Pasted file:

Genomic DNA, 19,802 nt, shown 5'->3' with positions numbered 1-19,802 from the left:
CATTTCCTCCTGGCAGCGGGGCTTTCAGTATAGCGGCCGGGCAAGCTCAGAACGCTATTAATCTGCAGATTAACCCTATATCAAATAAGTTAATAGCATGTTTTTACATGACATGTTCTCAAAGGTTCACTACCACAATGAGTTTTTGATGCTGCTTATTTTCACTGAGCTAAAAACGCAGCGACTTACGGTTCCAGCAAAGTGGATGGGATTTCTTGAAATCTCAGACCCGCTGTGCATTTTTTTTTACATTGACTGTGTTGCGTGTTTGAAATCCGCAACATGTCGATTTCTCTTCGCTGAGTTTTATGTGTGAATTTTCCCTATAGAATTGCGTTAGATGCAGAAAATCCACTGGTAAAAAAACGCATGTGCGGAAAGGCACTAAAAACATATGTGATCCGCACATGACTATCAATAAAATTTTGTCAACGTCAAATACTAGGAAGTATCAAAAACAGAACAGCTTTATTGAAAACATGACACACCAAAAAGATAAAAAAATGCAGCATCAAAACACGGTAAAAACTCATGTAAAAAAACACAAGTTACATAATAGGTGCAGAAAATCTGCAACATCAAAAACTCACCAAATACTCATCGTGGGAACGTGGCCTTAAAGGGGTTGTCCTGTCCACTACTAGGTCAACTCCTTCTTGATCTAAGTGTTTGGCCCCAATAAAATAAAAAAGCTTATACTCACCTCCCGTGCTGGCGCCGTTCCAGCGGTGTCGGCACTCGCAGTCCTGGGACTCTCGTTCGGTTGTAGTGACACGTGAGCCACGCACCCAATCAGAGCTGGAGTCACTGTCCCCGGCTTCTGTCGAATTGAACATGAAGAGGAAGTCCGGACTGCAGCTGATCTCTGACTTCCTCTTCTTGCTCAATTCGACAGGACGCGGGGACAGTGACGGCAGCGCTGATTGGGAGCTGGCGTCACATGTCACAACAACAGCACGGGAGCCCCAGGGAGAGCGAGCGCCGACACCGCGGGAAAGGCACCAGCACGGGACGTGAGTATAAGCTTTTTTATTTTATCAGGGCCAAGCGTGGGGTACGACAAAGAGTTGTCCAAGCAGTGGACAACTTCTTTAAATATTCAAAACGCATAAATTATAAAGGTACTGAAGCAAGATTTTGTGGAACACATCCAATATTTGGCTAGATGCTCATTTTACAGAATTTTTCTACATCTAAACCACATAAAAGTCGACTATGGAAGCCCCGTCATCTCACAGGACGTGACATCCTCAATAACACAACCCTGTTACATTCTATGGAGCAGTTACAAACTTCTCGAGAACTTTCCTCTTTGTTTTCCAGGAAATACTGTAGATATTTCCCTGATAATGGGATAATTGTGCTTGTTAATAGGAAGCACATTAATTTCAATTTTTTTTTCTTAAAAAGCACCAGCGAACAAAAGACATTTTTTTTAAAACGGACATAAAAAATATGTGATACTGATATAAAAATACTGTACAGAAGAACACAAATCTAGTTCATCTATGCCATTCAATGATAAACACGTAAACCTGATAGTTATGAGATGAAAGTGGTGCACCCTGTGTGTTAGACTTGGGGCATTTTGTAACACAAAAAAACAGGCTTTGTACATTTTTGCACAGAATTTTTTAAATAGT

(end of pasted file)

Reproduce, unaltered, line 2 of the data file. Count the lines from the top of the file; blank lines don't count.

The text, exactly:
CATTTCCTCCTGGCAGCGGGGCTTTCAGTATAGCGGCCGGGCAAGCTCAGAACGCTATTAATCTGCAGATTAACCCTATATCAAATAAGTTAATAGCATGTTTTTACATGACATGTTCTCAAAGGTTCACTACCACAATGAGTTTTTGATGCTGCTTATTTTCACTGAGCTAAAAACGCAGCGACTTACGGTTCCAGCAAAGTGGATGGGATTTCTTGAAATCTCAGACCCGCTGTGCATTTTTTTTTACATTGACTGTGTTGCGTGTTTGAAATCCGCAACATGTCGATTTCTCTTCGCTGAGTTTTATGTGTGAATTTTCCCTATAGAATTGCGTTAGATGCAGAAAATCCACTGGTAAAAAAACGCATGTGCGGAAAGGCACTAAAAACATATGTGATCCGCACATGACTATCAATAAAATTTTGTCAACGTCAAATACTAGGAAGTATCAAAAACAGAACAGCTTTATTGAAAACATGACACACCAAAAAGATAAAAAAATGCAGCATCAAAACACGGTAAAAACTCATGTAAAAAAACACAAGTTACATAATAGGTGCAGAAAATCTGCAACATCAAAAACTCACCAAATACTCATCGTGGGAACGTGGCCTTAAAGGGGTTGTCCTGTCCACTACTAGGTCAACTCCTTCTTGATCTAAGTGTTTGGCCCCAATAAAATAAAAAAGCTTATACTCACCTCCCGTGCTGGCGCCGTTCCAGCGGTGTCGGCACTCGCAGTCCTGGGACTCTCGTTCGGTTGTAGTGACACGTGAGCCACGCACCCAATCAGAGCTGGAGTCACTGTCCCCGGCTTCTGTCGAATTGAACATGAAGAGGAAGTCCGGACTGCAGCTGATCTCTGACTTCCTCTTCTTGCTCAATTCGACAGGACGCGGGGACAGTGACGGCAGCGCTGATTGGGAGCTGGCGTCACATGTCACAACAACAGCACGGGAGCCCCAGGGAGAGCGAGCGCCGACACCGCGGGAAAGGCACCAGCACGGGACGTGAGTATAAGCTTTTTTATTTTATCAGGGCCAAGCGTGGGGTACGACAAAGAGTTGTCCAAGCAGTGGACAACTTCTTTAAATATTCAAAACGCATAAATTATAAAGGTACTGAAGCAAGATTTTGTGGAACACATCCAATATTTGGCTAGATGCTCATTTTACAGAATTTTTCTACATCTAAACCACATAAAAGTCGACTATGGAAGCCCCGTCATCTCACAGGACGTGACATCCTCAATAACACAACCCTGTTACATTCTATGGAGCAGTTACAAACTTCTCGAGAACTTTCCTCTTTGTTTTCCAGGAAATACTGTAGATATTTCCCTGATAATGGGATAATTGTGCTTGTTAATAGGAAGCACATTAATTTCAATTTTTTTTTCTTAAAAAGCACCAGCGAACAAAAGACATTTTTTTTAAAACGGACATAAAAAATATGTGATACTGATATAAAAATACTGTACAGAAGAACACAAATCTAGTTCATCTATGCCATTCAATGATAAACACGTAAACCTGATAGTTATGAGATGAAAGTGGTGCACCCTGTGTGTTAGACTTGGGGCATTTTGTAACACAAAAAAACAGGCTTTGTACATTTTTGCACAGAATTTTTTAAATAGT